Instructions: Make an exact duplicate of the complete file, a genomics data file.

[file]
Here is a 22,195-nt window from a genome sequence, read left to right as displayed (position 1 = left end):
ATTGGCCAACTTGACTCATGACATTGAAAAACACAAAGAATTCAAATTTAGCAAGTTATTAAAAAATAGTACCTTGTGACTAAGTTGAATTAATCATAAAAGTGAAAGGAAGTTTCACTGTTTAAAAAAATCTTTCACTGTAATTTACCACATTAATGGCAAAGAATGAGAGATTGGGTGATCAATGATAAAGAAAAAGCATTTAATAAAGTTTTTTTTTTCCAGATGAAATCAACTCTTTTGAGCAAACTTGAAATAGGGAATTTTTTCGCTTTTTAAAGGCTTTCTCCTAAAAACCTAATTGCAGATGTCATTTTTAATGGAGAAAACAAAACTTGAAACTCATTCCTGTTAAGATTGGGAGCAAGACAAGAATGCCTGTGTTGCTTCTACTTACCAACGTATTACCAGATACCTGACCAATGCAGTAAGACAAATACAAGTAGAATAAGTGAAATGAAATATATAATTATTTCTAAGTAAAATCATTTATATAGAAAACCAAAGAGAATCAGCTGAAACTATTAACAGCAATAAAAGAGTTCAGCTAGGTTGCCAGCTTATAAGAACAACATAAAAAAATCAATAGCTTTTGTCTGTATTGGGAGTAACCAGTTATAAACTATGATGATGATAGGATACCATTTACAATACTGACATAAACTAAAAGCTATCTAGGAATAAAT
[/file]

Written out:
Here is a 22,195-nt window from a genome sequence, read left to right as displayed (position 1 = left end):
ATTGGCCAACTTGACTCATGACATTGAAAAACACAAAGAATTCAAATTTAGCAAGTTATTAAAAAATAGTACCTTGTGACTAAGTTGAATTAATCATAAAAGTGAAAGGAAGTTTCACTGTTTAAAAAAATCTTTCACTGTAATTTACCACATTAATGGCAAAGAATGAGAGATTGGGTGATCAATGATAAAGAAAAAGCATTTAATAAAGTTTTTTTTTTCCAGATGAAATCAACTCTTTTGAGCAAACTTGAAATAGGGAATTTTTTCGCTTTTTAAAGGCTTTCTCCTAAAAACCTAATTGCAGATGTCATTTTTAATGGAGAAAACAAAACTTGAAACTCATTCCTGTTAAGATTGGGAGCAAGACAAGAATGCCTGTGTTGCTTCTACTTACCAACGTATTACCAGATACCTGACCAATGCAGTAAGACAAATACAAGTAGAATAAGTGAAATGAAATATATAATTATTTCTAAGTAAAATCATTTATATAGAAAACCAAAGAGAATCAGCTGAAACTATTAACAGCAATAAAAGAGTTCAGCTAGGTTGCCAGCTTATAAGAACAACATAAAAAAATCAATAGCTTTTGTCTGTATTGGGAGTAACCAGTTATAAACTATGATGATGATAGGATACCATTTACAATACTGACATAAACTAAAAGCTATCTAGGAATAAAT